Red-eyes are always a little disorienting. Even more so when they start in Phoenix and take you first to Atlanta, then to D.C., then to Germany and finally to India. Top that with the chaotic and seemingly lawless free-for-all on the streets of Chennai, India, and – as Steve Johnson puts it – “all sense of direction is quickly lost.”
Johnson, an associate professor of art at the College of Charleston, arrived in India at the beginning of July to begin the Fulbright-Nehru Academic and Professional Excellence Teaching Fellowship that he was awarded in March.
The Fulbright-Nehru award is an India-U.S. collaboration that strives to build bridges between citizens and faculty, and Johnson’s project, titled “Drawing: Creative Lines of Inquiry,” is hosted by the College of Fine Arts, Karnataka Chitrakala Parishath, in Bengaluru, India.
“My proposal was to teach drawing and use art to establish a bridge between the College of Charleston and India,” says Johnson, explaining that he hopes to create a summer program there for CofC students to come and travel around India and also to bring an Indian professor to the College to teach. “I want to teach but also facilitate this relationship and connection between the College and this school.”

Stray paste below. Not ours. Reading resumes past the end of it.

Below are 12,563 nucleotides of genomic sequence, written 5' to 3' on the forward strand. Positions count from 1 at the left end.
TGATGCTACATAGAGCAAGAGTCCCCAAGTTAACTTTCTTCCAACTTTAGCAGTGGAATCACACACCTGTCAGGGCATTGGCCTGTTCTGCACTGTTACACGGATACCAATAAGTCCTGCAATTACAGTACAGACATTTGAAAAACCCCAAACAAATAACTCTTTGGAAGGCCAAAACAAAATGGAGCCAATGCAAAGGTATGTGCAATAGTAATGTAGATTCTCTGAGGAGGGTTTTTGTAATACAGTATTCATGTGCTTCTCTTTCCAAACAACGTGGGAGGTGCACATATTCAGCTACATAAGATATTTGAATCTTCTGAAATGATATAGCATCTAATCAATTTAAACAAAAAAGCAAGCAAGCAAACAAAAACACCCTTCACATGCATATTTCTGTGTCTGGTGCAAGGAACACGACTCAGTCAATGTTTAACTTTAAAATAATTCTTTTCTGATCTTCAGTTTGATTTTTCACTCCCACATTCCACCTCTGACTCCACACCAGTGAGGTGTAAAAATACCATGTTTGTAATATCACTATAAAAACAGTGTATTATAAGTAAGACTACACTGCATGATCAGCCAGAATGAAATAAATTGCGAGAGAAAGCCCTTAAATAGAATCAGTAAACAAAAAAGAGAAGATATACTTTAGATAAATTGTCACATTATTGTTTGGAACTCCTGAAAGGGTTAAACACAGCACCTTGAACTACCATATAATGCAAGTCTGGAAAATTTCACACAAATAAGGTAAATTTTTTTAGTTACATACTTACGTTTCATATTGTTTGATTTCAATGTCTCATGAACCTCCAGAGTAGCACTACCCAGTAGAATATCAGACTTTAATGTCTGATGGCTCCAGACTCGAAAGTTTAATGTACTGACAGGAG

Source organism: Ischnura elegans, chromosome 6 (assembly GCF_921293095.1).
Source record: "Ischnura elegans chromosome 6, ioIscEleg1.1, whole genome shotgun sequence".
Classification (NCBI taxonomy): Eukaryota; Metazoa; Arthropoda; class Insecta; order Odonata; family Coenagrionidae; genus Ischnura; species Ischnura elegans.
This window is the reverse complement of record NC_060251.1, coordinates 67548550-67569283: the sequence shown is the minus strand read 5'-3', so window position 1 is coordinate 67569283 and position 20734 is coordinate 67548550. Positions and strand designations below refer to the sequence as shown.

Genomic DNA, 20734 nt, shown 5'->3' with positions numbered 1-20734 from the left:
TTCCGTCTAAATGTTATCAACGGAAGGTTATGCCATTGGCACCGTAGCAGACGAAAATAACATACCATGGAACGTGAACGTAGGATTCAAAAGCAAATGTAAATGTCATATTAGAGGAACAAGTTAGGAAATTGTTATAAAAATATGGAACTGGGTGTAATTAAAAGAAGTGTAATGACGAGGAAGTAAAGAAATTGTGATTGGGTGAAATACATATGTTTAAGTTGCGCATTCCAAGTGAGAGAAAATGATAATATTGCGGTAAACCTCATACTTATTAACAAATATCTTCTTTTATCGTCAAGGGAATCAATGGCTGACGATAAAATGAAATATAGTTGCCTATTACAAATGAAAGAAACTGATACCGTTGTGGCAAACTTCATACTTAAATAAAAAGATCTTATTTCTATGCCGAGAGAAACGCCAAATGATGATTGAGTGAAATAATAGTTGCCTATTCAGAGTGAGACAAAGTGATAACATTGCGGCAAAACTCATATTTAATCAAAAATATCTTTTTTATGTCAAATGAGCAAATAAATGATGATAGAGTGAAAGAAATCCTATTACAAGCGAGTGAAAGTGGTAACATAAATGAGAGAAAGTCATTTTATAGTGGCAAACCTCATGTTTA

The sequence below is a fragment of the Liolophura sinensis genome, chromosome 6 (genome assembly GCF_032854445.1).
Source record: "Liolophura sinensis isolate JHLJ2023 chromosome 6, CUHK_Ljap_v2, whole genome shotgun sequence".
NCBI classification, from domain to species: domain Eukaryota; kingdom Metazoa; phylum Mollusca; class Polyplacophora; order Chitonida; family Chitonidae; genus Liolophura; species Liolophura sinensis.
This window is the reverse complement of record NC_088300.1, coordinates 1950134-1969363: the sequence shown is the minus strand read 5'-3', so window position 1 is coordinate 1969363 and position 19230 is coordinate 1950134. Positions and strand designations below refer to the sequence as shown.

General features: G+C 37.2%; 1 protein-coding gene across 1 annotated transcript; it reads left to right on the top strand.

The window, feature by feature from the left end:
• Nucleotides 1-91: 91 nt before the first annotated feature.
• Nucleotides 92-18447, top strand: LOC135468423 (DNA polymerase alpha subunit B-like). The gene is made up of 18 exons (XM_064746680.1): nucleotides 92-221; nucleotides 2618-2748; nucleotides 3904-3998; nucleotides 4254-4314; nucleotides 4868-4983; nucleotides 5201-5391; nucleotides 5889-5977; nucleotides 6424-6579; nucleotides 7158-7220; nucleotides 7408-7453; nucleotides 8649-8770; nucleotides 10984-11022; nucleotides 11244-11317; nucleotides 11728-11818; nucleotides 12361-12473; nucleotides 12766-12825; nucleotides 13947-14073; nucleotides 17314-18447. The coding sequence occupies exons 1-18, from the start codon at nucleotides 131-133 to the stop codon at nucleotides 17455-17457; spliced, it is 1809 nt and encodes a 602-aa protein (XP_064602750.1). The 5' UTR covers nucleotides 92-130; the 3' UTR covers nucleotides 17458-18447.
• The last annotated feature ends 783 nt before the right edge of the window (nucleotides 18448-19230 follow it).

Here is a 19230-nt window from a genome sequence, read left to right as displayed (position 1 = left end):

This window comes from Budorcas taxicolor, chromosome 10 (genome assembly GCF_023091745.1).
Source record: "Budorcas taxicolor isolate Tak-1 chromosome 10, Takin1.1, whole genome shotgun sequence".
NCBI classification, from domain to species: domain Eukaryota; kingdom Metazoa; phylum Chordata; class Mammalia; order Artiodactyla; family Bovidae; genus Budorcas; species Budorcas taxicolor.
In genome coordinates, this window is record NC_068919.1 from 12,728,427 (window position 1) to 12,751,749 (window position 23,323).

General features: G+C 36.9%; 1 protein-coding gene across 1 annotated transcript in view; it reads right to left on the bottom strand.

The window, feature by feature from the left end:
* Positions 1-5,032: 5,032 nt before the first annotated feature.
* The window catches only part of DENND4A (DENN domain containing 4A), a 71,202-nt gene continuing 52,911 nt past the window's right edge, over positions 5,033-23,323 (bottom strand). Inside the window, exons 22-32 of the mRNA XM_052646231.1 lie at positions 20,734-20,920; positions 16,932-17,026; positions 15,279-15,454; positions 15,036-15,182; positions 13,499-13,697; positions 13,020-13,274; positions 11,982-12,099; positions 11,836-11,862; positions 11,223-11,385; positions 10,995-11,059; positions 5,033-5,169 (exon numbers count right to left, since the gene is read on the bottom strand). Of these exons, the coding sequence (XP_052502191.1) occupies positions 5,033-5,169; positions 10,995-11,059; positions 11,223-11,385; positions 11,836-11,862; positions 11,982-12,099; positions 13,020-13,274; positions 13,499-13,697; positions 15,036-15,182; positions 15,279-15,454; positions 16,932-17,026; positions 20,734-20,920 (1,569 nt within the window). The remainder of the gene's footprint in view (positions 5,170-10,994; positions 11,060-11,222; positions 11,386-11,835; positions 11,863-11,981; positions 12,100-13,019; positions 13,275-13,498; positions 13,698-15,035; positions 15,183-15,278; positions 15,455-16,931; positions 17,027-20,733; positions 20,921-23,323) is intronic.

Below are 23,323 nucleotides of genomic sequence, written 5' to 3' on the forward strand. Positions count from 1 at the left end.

And so – “MacGyver kit of art supplies” in hand (“I’ve heard that art supplies are hard to come by,” he explains) – Johnson arrived in Bengaluru, got himself oriented and started teaching at the College of Fine Arts the following week.
“The Indian art students are great. I have been working primarily with graduate painting students,” he says. “Their shared passion for making art makes bridging cultural differences quite enjoyable. I have a feeling that I will be learning just as much as, if not more than, my students this year.”
Johnson is keeping a blog – which includes samples of his own art as well as photos and details of his adventures in India – for his colleagues and students to keep up with all the things he learns during his time abroad, which coincides with his sabbatical.
“I have always been a fairly restless person, traveling and moving from one place to another. It is exciting and stimulating to experience new sights, and yet the sense of freedom experienced via travel or exploration wears thin without the grounded balance and stability of having a home to come back to,” wrote Johnson the month before he left. “Making and teaching art requires a lot of flexibility and improvisation. I have a feeling this upcoming year will elevate, if not turn all of my ideas about art and teaching upside down.”
That said, let’s hope the experience isn’t quite as disorienting as the traffic in Chennai.
For more information about Steve Johnson and his art, check out the story about him in the spring 2012 issue of College of Charleston Magazine.